Chart Week here at Play For The Garden will be displaying one chart per Big East team; two a day in alphabetical order spanning the week.
The last season Seton Hall finished above .500 in the conference, which also happened to be the last time the Pirates went to the NCAA Tournament, was the 2005-06 season. They looked set to earn a berth two years ago, but they took a terrible loss to DePaul late in the season. There seemed to be some hope last season entering the season, but a slew of injuries through the roster made it for a long season.
Seton Hall could be in line for a bounce back season if they can stay healthy, but they must learn to take care of the ball.
Last year they turned the ball over on nearly 24% of their possessions, or once every four times down the floor. Their turnover percentage ranked them 333rd in the country out of 347 Division 1 teams. That is unacceptable for a major conference team.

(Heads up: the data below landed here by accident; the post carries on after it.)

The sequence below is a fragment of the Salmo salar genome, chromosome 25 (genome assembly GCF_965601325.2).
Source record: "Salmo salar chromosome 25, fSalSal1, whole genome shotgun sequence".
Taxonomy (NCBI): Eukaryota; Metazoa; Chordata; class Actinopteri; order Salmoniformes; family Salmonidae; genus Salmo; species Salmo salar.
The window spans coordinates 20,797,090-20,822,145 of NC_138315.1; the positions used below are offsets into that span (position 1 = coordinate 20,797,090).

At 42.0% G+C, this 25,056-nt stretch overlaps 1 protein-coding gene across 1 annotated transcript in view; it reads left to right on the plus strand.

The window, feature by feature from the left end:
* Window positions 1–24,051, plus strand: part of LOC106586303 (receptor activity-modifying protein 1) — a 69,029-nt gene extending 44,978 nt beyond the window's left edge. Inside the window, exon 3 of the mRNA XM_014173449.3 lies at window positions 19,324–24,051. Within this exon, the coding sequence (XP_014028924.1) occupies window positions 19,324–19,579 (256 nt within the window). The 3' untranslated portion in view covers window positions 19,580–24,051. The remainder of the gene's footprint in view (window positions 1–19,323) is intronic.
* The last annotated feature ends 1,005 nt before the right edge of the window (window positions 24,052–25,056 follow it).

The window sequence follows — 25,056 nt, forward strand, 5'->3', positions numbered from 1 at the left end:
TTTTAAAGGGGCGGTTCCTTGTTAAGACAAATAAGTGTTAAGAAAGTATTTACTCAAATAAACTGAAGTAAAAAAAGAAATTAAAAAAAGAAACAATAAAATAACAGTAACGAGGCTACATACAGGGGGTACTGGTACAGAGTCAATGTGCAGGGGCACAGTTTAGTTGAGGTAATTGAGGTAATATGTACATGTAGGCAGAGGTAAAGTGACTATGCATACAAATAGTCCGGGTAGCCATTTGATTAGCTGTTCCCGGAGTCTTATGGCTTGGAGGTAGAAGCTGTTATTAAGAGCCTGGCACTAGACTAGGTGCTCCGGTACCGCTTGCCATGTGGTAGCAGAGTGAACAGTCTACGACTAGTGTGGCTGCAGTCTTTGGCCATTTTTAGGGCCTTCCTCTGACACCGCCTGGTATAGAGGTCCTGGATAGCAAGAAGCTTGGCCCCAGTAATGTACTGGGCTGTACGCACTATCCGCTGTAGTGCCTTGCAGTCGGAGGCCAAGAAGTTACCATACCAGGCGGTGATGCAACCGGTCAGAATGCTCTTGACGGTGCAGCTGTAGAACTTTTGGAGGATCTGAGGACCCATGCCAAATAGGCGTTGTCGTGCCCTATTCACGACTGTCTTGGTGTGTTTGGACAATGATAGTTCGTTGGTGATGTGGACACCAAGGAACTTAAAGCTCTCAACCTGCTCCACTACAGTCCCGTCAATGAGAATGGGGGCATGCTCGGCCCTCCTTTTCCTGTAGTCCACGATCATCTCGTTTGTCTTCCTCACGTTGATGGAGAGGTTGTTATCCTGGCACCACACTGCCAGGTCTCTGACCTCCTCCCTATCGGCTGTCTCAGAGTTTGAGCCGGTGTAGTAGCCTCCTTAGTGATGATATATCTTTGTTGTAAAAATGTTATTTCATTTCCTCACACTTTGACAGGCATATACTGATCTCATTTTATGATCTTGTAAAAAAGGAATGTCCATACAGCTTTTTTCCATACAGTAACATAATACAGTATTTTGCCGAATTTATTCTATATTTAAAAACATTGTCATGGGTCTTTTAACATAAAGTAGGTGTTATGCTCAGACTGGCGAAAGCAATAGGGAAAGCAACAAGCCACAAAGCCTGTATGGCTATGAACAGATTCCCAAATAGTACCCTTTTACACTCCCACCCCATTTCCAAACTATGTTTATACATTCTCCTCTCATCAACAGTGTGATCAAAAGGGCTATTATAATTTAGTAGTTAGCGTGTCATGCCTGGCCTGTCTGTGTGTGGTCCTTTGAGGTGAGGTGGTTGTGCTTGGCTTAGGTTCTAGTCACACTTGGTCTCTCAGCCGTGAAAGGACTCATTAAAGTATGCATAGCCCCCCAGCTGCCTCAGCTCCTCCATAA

For four seasons, from 2007 to 2010, the Pirates were one of the best teams in the nation at protecting the ball. That was when Bobby Gonzalez was the head coach. Current head coach Kevin Willard took over the team before the 2010-11 season and the Pirates have only gotten worse and worse at keeping possession.
This year’s point guard duties could be bestowed upon three players: Tom Maayan – a sophomore, Sterling Gibbs – a transfer from Texas, and Jaren Sina – an incoming top-100 recruit. One of them may take the job and run with it from the get-go, or it could be a revolving rotation all season long. I would have normally been inclined to think this is Maayan’s job (at least at the start), but he was the main problem last year as his turnover rate was a whopping 54.1%. That is not good to put it very lightly.
But whoever ends up handling the rock in any given situation this season has to do a much better job at protecting the ball compared to last year. It doesn’t matter how talented your team is or how depleted a team is, giving away possessions at the rate Seton Hall did last year is a recipe to lose and to lose often.